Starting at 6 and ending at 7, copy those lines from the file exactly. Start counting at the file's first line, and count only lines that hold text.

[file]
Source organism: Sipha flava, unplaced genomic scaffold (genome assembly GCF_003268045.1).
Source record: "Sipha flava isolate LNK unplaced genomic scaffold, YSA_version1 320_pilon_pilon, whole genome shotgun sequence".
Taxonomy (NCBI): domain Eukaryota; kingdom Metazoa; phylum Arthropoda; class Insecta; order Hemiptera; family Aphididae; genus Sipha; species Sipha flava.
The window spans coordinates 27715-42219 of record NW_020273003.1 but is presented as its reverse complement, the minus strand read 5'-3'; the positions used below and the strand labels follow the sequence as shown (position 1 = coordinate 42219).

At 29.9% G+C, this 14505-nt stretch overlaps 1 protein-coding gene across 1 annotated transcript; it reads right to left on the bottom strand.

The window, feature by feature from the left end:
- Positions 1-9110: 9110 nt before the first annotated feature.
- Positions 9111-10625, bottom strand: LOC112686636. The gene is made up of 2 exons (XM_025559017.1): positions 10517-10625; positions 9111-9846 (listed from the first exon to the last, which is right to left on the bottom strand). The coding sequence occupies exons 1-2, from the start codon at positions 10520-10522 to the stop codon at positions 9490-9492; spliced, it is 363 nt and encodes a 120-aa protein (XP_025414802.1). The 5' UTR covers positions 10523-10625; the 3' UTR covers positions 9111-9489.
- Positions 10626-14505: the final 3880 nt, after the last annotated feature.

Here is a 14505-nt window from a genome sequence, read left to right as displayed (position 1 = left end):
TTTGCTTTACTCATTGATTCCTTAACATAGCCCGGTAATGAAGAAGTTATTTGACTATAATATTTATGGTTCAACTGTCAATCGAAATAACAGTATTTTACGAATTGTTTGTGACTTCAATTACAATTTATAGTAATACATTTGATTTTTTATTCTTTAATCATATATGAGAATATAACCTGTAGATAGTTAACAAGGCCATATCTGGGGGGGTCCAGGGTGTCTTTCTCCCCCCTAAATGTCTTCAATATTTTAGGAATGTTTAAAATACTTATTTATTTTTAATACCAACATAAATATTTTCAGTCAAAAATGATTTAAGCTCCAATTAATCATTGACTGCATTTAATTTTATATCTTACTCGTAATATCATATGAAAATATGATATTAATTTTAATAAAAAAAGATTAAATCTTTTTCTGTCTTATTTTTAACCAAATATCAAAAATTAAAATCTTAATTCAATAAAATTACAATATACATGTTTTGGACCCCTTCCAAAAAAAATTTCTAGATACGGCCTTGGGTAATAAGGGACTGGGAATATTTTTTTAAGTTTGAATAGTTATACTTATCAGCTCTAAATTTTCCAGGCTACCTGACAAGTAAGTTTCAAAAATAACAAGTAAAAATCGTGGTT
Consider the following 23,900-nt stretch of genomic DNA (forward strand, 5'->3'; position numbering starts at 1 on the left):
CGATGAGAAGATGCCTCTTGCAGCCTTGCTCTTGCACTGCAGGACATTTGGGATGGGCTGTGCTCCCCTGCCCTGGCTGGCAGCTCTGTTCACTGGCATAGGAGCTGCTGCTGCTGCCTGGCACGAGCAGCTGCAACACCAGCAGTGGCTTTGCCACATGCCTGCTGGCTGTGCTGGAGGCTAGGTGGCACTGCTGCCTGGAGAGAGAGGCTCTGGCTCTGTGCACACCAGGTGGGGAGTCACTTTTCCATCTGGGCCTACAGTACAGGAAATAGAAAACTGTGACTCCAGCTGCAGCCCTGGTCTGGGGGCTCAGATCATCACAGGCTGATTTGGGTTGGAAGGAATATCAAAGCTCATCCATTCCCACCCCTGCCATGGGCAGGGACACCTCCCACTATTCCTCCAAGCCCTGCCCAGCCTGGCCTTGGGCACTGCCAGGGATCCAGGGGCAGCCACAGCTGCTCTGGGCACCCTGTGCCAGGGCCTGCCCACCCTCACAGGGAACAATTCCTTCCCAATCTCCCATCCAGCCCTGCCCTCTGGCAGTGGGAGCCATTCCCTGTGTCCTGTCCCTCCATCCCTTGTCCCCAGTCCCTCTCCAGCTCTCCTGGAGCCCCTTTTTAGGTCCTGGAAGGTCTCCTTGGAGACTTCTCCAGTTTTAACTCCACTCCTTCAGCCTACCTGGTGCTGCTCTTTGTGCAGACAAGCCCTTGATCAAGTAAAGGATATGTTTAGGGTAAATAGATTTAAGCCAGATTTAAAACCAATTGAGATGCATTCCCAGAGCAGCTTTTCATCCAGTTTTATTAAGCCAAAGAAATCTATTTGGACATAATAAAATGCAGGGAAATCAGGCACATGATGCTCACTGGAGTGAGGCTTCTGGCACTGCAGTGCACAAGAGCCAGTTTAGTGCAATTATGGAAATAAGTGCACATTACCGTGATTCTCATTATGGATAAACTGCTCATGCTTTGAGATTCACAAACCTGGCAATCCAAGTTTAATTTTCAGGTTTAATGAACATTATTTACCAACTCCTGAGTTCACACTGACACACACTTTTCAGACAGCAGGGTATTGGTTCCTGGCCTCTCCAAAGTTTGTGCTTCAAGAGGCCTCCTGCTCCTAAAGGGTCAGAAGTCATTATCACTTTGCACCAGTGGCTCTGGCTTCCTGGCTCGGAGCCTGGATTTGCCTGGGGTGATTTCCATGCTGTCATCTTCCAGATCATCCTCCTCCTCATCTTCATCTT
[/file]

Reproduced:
The window, feature by feature from the left end:
- Positions 1-9110: 9110 nt before the first annotated feature.